We live in a Western consumeristic world.
This is something I’ve written about before, but it’s still true. And, what matters most isn’t to lament this, but rather to recognize it and “call it out” when we see it. Because, what can (and does) subtly happen is that this Western consumeristic world starts to infect and affect the church.
One way that often happens is through this idea of the church “providing religious experiences” for people. That the goal of coming to church is to have “an experience” in which people encounter God. And, on the surface, there isn’t anything wrong with this. Because, in many ways, that is what I hope happens during our weekend services.
But, when you peel back the layers, you can see how quickly that goes off course. Because, the church doesn’t exist so you can have “an experience.” Church isn’t about you in the first place, and it’s not about me either.
Church is about Jesus calling us to be faithful in His mission in the world.
But, it quickly slides into consumerism when we show up to “experience something” and then rate our experience based on what we were offered, rather than what we brought to it. We talk about what we receive, rather than what expectations and openness we brought with us.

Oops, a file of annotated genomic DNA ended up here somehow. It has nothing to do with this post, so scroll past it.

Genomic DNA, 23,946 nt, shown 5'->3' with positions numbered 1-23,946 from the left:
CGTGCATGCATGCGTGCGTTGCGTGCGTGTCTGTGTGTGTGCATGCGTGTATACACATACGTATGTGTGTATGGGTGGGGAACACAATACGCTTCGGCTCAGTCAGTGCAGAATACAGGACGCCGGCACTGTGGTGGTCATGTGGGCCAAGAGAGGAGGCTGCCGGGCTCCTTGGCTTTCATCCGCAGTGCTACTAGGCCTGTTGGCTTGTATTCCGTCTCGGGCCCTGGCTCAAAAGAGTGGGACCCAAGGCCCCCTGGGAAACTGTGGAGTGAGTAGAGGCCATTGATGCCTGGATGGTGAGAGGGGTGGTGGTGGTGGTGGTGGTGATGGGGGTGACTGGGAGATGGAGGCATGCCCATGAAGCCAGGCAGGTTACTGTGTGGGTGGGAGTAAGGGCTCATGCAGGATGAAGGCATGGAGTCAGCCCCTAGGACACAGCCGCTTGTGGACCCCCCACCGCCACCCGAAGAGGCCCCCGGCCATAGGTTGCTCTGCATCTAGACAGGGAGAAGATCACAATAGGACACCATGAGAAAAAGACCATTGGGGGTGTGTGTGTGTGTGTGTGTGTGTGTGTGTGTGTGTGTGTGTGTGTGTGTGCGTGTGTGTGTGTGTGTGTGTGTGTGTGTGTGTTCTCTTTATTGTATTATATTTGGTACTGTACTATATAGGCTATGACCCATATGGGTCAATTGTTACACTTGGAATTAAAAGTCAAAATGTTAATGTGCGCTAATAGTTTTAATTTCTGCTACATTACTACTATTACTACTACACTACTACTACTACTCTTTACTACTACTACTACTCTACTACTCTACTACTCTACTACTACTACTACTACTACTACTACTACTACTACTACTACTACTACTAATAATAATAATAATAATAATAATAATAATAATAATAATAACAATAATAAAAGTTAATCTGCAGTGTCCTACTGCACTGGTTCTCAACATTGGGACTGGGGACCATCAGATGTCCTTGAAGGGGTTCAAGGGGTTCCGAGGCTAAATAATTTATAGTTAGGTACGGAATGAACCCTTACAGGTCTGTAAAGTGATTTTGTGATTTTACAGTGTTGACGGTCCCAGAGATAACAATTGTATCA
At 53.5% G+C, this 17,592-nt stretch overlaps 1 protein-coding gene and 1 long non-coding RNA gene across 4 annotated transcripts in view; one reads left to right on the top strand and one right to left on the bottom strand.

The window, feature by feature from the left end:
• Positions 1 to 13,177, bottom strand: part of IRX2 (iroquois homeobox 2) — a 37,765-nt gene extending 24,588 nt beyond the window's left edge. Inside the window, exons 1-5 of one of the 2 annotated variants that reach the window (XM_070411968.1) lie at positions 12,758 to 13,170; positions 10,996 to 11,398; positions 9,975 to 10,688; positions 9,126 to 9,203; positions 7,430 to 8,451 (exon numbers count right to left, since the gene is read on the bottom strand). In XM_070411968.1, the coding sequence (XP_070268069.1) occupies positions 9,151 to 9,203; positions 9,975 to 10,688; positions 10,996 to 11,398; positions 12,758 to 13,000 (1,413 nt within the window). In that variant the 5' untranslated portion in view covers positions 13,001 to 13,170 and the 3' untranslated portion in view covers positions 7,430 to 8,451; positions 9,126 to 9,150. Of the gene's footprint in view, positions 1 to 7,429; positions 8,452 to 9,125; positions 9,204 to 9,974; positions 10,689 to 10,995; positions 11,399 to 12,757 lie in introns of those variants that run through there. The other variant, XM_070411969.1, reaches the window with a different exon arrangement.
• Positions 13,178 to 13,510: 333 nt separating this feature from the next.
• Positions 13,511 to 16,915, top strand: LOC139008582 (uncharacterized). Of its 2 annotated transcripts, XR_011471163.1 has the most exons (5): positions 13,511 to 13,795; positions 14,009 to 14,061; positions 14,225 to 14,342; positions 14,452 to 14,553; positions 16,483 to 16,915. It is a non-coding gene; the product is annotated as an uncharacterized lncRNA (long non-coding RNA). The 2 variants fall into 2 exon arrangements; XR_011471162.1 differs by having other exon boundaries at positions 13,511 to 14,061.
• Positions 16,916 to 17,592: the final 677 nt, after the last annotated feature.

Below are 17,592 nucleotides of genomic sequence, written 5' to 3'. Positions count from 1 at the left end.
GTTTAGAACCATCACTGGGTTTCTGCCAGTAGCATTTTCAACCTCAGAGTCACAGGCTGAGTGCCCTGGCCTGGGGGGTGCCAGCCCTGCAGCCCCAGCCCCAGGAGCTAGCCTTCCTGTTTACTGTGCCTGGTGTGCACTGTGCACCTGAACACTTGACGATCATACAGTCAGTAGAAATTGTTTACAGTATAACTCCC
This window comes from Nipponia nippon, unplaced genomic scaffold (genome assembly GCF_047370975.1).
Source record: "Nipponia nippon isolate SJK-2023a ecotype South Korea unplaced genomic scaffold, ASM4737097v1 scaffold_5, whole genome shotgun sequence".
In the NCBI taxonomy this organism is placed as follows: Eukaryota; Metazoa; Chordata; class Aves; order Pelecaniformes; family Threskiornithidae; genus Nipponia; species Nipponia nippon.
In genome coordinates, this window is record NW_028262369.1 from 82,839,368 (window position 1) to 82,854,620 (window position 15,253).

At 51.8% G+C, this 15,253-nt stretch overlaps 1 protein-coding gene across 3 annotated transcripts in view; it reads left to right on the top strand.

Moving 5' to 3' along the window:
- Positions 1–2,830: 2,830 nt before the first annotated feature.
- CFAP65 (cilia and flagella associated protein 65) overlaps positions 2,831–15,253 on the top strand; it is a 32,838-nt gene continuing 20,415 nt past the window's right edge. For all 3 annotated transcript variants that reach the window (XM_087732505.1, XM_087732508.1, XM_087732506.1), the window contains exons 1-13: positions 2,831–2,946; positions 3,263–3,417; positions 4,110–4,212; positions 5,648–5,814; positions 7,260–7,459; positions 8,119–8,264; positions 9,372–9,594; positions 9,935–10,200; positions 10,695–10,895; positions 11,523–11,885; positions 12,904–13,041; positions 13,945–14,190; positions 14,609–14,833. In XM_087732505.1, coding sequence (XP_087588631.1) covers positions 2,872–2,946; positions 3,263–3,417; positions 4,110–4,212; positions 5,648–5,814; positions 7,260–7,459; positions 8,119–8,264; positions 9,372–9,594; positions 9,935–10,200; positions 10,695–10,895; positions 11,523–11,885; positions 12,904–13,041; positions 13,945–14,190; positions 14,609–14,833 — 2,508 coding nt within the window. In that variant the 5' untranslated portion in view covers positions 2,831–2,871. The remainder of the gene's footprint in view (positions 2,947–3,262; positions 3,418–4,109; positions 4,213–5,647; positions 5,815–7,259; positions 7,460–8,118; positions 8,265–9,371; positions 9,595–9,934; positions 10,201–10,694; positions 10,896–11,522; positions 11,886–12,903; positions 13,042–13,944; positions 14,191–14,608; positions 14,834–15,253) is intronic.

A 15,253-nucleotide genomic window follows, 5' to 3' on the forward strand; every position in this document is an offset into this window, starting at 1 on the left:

I write all this because it is subtle and dangerous.
And, I know it’s me. I’m more likely to enjoy something that makes me feel good, rather than something that invites me into the hard process of being an apprentice of Jesus.
Eugene Peterson puts it this way:
“There is a great market for religious experience in our world; there is little enthusiasm for the patient acquisition of virtue, little inclination to sign up for a long apprenticeship in what earlier generations of Christians called holiness.”
Now, I’m not bemoaning the current state of Christianity. Instead, I’m bemoaning the state of my own soul. Because, I’m shaped by this culture, just like everyone else. And, because of this, I’m tempted to ask, “How was church this week?” – as if I’m somehow outside of it, divorced from it and a spectator, rather than part of it.
Instead, I should be asking different questions, such as:
. “How was I a part of church?”
. “Did I give, participate and open myself up to being found by Jesus?”
Different questions, but question that I think matter.
Because, it’s so easy to seek a little religious, uplifting experiencing, rather than choose the long road, pursuing holiness in an apprenticeship to Jesus.
So, this post isn’t to “call out” anything else other than to remind us that the temptation to consume church is always there, and it needs to be recognized and, most of all, resisted.